Search

The Latest

How voter suppression backfired for the GOP

Nov 9, 2012| By: PNA Staff

As Republican leaders consider the party's future in the midst of President Obama's resounding victory among African-American, Asian and Latino voters this week, it's worth considering how the GOP got here in the first place.

Although communities of color are growing as a percentage of the population, the Romney campaign bet on these groups staying home in 2012. Their belief was based on an erroneous assumption that these voters would be unenthusiastic about voting for President Obama (actually, they were very enthusiastic), but also by widespread efforts around the country to make voting more difficult.

These efforts to create barriers to voting disproportionately affected communities of color, particularly Hispanic and African-American communities.

As it turns out, however, post-election anecdotes from around the country are confirming what PNA research has shown for months: that these efforts to suppress the vote actually motivated scores of voters to come to the polls.

In late September, PNA conducted research across five battleground states (AZ, CO, FL, NV and NM) among sporadic, less-likely voters who lean Democratic. The goal was to find ways to motivate this group (which included a large number of Latinos, African-Americans and younger voters) to cast their ballots.

We tested over 30 different messages about the importance of voting, from single-issue appeals like women's health to broad arguments about economic fairness.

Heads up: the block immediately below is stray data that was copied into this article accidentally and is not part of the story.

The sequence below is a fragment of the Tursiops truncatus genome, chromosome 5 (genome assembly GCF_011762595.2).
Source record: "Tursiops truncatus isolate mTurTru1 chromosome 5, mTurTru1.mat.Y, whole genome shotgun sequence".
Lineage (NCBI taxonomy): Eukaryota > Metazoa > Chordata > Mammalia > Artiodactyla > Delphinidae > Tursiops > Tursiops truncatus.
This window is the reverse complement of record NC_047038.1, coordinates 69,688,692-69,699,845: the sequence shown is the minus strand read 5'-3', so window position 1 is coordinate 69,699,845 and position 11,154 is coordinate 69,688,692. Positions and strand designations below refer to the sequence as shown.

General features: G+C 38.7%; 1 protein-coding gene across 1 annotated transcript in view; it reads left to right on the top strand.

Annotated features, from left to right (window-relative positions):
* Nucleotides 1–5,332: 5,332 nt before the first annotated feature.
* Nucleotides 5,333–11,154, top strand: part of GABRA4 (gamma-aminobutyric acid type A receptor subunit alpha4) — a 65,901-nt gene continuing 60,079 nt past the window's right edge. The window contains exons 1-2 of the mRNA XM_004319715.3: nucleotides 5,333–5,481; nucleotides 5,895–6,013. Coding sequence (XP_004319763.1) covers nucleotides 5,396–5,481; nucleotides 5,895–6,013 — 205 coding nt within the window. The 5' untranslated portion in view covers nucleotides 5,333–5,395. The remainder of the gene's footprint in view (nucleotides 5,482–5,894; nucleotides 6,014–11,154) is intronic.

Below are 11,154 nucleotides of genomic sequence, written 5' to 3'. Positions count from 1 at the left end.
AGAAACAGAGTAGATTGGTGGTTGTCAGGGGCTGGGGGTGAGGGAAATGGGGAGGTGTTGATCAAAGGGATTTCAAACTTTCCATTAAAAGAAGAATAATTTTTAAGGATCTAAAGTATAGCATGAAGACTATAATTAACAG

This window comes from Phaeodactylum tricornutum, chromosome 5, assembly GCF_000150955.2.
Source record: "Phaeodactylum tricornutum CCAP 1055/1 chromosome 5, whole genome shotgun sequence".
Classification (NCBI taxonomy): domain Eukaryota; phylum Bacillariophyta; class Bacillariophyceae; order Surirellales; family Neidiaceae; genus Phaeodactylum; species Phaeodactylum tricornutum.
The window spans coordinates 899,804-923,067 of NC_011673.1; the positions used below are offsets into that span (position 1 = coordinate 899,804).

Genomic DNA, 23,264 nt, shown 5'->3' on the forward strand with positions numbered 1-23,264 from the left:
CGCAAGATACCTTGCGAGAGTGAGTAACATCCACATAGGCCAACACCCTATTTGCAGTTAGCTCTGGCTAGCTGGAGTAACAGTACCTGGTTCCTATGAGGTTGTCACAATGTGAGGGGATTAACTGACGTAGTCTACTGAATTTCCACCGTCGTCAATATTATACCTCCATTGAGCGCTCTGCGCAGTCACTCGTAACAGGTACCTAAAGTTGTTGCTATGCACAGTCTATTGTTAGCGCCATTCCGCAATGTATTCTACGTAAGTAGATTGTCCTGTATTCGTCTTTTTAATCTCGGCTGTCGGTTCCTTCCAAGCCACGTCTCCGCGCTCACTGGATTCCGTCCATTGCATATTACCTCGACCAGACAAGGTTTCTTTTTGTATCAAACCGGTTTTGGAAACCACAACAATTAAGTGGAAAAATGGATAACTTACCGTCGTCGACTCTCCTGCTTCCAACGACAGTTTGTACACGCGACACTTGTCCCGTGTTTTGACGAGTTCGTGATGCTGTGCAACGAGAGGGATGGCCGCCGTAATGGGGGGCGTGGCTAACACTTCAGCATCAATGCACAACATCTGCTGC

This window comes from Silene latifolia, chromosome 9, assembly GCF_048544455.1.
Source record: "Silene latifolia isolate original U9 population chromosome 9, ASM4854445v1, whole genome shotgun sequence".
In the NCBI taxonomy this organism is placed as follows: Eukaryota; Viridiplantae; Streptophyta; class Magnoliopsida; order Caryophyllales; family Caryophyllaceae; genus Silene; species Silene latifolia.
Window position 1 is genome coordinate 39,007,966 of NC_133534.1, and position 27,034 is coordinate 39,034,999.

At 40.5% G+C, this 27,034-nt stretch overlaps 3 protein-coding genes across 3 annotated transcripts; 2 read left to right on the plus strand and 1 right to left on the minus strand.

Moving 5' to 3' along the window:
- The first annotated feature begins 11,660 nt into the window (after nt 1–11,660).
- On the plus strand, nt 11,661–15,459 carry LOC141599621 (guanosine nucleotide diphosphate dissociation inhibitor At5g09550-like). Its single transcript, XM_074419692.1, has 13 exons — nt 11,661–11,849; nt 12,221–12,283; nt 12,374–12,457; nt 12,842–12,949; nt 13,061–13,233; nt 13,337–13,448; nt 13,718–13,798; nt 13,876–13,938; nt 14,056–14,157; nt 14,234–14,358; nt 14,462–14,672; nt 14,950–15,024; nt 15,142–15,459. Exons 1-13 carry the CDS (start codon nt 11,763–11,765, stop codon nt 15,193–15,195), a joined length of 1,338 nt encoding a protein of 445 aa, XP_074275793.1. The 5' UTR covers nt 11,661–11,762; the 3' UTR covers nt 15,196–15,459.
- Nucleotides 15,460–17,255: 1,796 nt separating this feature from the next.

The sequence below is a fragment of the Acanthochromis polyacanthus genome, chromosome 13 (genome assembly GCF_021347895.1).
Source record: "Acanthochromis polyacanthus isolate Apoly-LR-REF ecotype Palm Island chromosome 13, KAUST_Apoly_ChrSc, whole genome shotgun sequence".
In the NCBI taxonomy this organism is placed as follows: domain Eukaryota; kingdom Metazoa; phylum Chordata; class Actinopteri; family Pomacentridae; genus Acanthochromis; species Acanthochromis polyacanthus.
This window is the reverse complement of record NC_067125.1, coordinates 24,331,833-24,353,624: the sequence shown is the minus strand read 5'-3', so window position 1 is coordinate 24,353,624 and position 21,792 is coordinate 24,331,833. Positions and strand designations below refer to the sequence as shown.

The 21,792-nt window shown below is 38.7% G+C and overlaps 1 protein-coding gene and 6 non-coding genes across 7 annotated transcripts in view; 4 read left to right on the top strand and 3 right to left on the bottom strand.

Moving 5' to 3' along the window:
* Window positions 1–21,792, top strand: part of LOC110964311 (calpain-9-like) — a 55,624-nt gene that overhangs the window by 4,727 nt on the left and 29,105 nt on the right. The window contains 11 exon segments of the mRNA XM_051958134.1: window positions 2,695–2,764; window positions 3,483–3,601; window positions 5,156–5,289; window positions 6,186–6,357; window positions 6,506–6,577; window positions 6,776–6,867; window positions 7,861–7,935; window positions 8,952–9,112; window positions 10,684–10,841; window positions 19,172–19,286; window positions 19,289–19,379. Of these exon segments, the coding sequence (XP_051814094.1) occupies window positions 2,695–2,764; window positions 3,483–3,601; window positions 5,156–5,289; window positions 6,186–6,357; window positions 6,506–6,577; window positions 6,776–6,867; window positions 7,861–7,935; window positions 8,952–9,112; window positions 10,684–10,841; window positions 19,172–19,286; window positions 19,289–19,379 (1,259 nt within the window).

What we found was that one of most powerful messages across many different demographics was reminding people that their votes were important to counter the extremists who are kicking people off of voter rolls. PNA subscribers used this data in a variety of ways to inform their final direct voter contact operations.

What happened on Tuesday suggests that the right-wing effort to reduce voter turnout has backfired. Communities of color made up 28% of the overall electorate this year, up from 26% in 2008.  Various exit polls show that President Obama won between 70 and 90 percent of Latino voters, and over 90% of African-American voters.

What's more, many of these voters endured obstacles like prohibitively long lines and the dissemination of misinformation in order to cast their votes.

As the Republican Party ponders how it now reaches out to the communities it has turned off this year, a good first step would be to stop trying to prevent people from voting.  This is bound to backfire and push more voters to Democrats.

Project New America